The welded three-dimensional shadow of a four-dimensional hypercube amongst the desolate setting of Bombay Beach does not seem to fit all that well with a baby.
Today, a completely different view of the tetrahedral sculpture at Bombay Beach that I’ve showcased previously. I really find this thing fascinating; placing it in greater landscape context takes away none of its surreal presence.
I guess there are worse tautological statements to make into a sign.
Whether water or earth, the nonlinear and irregular forms of nature are in stark contrast with the Bombay Beach tetrahedron’s straight lines and round connectors.
After being on display at Burning Man, Randy Polumbo’s “Lodestar”—a modified aircraft, effectively—has come in for a landing at Bombay Beach, on the apocalyptic shores of the Salton Sea.
Though it may be a semi-intended consequence of Manhattan’s zoning rules regarding floor space, setbacks, and public space, public art in downtown Manhattan is still refreshing. Jean Dubuffet’s Groupe de Quatres Arbres and its curving lines fits so nicely against the linear structure of the building behind it that I’m naturally drawn in.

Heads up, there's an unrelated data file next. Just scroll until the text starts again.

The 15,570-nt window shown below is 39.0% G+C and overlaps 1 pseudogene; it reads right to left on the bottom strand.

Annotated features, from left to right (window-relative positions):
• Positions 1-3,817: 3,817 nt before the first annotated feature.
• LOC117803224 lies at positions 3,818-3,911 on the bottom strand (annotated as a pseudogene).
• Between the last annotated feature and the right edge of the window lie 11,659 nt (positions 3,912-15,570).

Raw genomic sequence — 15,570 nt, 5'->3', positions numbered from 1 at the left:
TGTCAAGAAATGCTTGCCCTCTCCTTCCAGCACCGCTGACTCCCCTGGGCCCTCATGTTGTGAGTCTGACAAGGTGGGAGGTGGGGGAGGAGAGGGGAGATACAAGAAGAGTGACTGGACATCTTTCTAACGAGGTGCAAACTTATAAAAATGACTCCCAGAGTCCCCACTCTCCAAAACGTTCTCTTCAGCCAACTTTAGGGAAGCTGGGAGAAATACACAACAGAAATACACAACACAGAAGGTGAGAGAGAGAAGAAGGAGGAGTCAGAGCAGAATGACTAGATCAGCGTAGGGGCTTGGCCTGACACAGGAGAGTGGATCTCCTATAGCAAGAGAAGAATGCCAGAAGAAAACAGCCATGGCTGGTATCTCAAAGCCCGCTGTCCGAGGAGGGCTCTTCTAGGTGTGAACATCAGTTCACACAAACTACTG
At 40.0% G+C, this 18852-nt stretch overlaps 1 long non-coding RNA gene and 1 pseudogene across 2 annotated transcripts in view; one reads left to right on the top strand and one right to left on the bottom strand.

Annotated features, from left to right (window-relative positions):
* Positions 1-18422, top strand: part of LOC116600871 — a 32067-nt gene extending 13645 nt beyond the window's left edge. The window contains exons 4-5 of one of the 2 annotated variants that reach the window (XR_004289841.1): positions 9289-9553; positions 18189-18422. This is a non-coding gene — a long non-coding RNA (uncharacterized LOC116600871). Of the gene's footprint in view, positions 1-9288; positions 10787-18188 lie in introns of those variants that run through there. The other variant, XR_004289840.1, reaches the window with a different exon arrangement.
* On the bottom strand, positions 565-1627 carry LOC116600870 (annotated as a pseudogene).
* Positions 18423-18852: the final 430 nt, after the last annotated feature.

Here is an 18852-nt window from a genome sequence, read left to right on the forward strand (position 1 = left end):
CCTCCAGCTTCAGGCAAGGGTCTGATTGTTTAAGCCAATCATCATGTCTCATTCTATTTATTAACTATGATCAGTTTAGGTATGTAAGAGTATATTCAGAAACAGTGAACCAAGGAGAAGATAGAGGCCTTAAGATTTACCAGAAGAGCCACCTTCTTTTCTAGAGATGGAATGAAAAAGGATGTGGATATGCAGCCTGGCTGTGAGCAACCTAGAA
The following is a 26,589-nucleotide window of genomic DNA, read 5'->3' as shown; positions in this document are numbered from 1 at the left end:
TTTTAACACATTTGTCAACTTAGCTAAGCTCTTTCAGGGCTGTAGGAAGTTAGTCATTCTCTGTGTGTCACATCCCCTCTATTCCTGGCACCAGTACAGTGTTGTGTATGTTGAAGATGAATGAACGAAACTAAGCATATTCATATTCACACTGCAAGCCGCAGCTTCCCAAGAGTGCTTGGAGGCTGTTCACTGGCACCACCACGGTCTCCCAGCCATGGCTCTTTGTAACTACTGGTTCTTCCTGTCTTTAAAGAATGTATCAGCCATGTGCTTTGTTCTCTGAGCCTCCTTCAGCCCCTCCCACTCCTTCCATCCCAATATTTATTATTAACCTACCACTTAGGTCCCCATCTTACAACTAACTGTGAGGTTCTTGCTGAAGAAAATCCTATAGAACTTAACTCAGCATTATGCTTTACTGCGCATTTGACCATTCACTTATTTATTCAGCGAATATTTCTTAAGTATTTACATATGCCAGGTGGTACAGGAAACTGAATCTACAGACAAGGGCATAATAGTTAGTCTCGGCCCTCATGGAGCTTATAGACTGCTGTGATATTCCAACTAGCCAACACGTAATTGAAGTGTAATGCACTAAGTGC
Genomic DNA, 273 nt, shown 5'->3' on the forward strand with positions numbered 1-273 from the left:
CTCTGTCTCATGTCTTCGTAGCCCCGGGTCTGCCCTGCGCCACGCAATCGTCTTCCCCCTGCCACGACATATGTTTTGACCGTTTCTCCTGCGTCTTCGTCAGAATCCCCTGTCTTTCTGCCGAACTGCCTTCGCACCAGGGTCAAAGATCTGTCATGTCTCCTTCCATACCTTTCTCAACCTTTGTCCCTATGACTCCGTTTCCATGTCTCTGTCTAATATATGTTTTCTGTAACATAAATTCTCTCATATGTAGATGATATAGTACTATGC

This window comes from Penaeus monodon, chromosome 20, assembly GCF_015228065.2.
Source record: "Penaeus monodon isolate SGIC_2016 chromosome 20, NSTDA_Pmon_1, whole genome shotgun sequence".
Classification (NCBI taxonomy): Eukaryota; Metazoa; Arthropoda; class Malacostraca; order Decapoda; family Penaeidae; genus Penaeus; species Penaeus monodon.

Rodin’s “The Gates of Hell,” Rodin Museum, Philadelphia.
Photo of “Iroquois” by Mark di Suvero.
Photo of “For Handel” by Mark di Suvero, located on WWU’s campus.
Large-scale sculptures on college campuses set the tone of these places, focusing the on spaces for the mind to experiment and grow. I’ve always found it a bit ironic that the mind will grow to find these odd structures everyday and ordinary.
Here‘s that same sculpture shot from down below near the actual entrance to the engineering library, in the depths below Bechtel hall.
Another one of those hidden spaces, the engineering library in Bechtel hall on Berkeley’s campus is surprisingly off the beaten path. This portal into the depths is located off one of the main routes onto campus from the north, and the sides are about chest height and so it’s easy to miss the hanging sculpture which hangs above the entrance to the library.
This sculpture is frequently photographed (as a quick search of Flickr will reveal) but with all of the recesses and light and dark it’s a natural subject for some HDR photography. There will almost certainly be more to come of this one in future posts.